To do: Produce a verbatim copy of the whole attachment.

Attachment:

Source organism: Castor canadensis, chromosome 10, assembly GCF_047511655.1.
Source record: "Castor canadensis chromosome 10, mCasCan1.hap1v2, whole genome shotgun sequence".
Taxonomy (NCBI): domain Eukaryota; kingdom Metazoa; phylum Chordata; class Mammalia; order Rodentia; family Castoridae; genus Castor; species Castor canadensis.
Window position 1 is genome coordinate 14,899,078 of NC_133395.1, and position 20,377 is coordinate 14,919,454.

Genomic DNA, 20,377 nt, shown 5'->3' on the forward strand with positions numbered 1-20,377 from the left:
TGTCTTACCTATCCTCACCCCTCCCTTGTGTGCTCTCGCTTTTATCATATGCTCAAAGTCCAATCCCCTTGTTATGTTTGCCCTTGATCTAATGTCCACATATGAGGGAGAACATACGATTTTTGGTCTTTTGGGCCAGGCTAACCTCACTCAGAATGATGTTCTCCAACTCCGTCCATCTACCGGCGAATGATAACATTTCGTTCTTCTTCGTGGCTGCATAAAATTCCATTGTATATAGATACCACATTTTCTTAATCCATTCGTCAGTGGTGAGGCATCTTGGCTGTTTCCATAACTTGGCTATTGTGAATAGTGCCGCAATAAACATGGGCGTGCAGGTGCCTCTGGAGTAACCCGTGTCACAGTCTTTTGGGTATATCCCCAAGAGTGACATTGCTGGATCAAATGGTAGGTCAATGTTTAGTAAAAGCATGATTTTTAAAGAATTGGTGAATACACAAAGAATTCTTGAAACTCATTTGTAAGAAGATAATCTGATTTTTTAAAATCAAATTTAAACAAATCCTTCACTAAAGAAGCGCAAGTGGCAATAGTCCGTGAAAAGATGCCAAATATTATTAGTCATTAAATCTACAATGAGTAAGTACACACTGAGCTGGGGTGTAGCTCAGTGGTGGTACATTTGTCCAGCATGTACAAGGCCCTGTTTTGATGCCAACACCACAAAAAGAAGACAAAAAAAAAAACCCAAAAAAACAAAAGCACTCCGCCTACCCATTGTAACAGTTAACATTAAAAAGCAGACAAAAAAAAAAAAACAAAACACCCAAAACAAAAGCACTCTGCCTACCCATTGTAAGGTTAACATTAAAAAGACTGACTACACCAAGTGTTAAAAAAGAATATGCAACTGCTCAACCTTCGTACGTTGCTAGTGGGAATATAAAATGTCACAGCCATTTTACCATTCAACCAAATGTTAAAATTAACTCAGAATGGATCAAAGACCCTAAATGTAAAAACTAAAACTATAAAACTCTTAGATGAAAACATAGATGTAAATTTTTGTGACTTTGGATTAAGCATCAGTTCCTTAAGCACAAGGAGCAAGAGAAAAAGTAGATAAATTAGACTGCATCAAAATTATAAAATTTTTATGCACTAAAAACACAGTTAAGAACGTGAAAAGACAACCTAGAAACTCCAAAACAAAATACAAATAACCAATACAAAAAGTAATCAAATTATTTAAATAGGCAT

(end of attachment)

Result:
Source organism: Castor canadensis, chromosome 10, assembly GCF_047511655.1.
Source record: "Castor canadensis chromosome 10, mCasCan1.hap1v2, whole genome shotgun sequence".
Taxonomy (NCBI): domain Eukaryota; kingdom Metazoa; phylum Chordata; class Mammalia; order Rodentia; family Castoridae; genus Castor; species Castor canadensis.
Window position 1 is genome coordinate 14,899,078 of NC_133395.1, and position 20,377 is coordinate 14,919,454.

Genomic DNA, 20,377 nt, shown 5'->3' on the forward strand with positions numbered 1-20,377 from the left:
TGTCTTACCTATCCTCACCCCTCCCTTGTGTGCTCTCGCTTTTATCATATGCTCAAAGTCCAATCCCCTTGTTATGTTTGCCCTTGATCTAATGTCCACATATGAGGGAGAACATACGATTTTTGGTCTTTTGGGCCAGGCTAACCTCACTCAGAATGATGTTCTCCAACTCCGTCCATCTACCGGCGAATGATAACATTTCGTTCTTCTTCGTGGCTGCATAAAATTCCATTGTATATAGATACCACATTTTCTTAATCCATTCGTCAGTGGTGAGGCATCTTGGCTGTTTCCATAACTTGGCTATTGTGAATAGTGCCGCAATAAACATGGGCGTGCAGGTGCCTCTGGAGTAACCCGTGTCACAGTCTTTTGGGTATATCCCCAAGAGTGACATTGCTGGATCAAATGGTAGGTCAATGTTTAGTAAAAGCATGATTTTTAAAGAATTGGTGAATACACAAAGAATTCTTGAAACTCATTTGTAAGAAGATAATCTGATTTTTTAAAATCAAATTTAAACAAATCCTTCACTAAAGAAGCGCAAGTGGCAATAGTCCGTGAAAAGATGCCAAATATTATTAGTCATTAAATCTACAATGAGTAAGTACACACTGAGCTGGGGTGTAGCTCAGTGGTGGTACATTTGTCCAGCATGTACAAGGCCCTGTTTTGATGCCAACACCACAAAAAGAAGACAAAAAAAAAAACCCAAAAAAACAAAAGCACTCCGCCTACCCATTGTAACAGTTAACATTAAAAAGCAGACAAAAAAAAAAAAACAAAACACCCAAAACAAAAGCACTCTGCCTACCCATTGTAAGGTTAACATTAAAAAGACTGACTACACCAAGTGTTAAAAAAGAATATGCAACTGCTCAACCTTCGTACGTTGCTAGTGGGAATATAAAATGTCACAGCCATTTTACCATTCAACCAAATGTTAAAATTAACTCAGAATGGATCAAAGACCCTAAATGTAAAAACTAAAACTATAAAACTCTTAGATGAAAACATAGATGTAAATTTTTGTGACTTTGGATTAAGCATCAGTTCCTTAAGCACAAGGAGCAAGAGAAAAAGTAGATAAATTAGACTGCATCAAAATTATAAAATTTTTATGCACTAAAAACACAGTTAAGAACGTGAAAAGACAACCTAGAAACTCCAAAACAAAATACAAATAACCAATACAAAAAGTAATCAAATTATTTAAATAGGCAT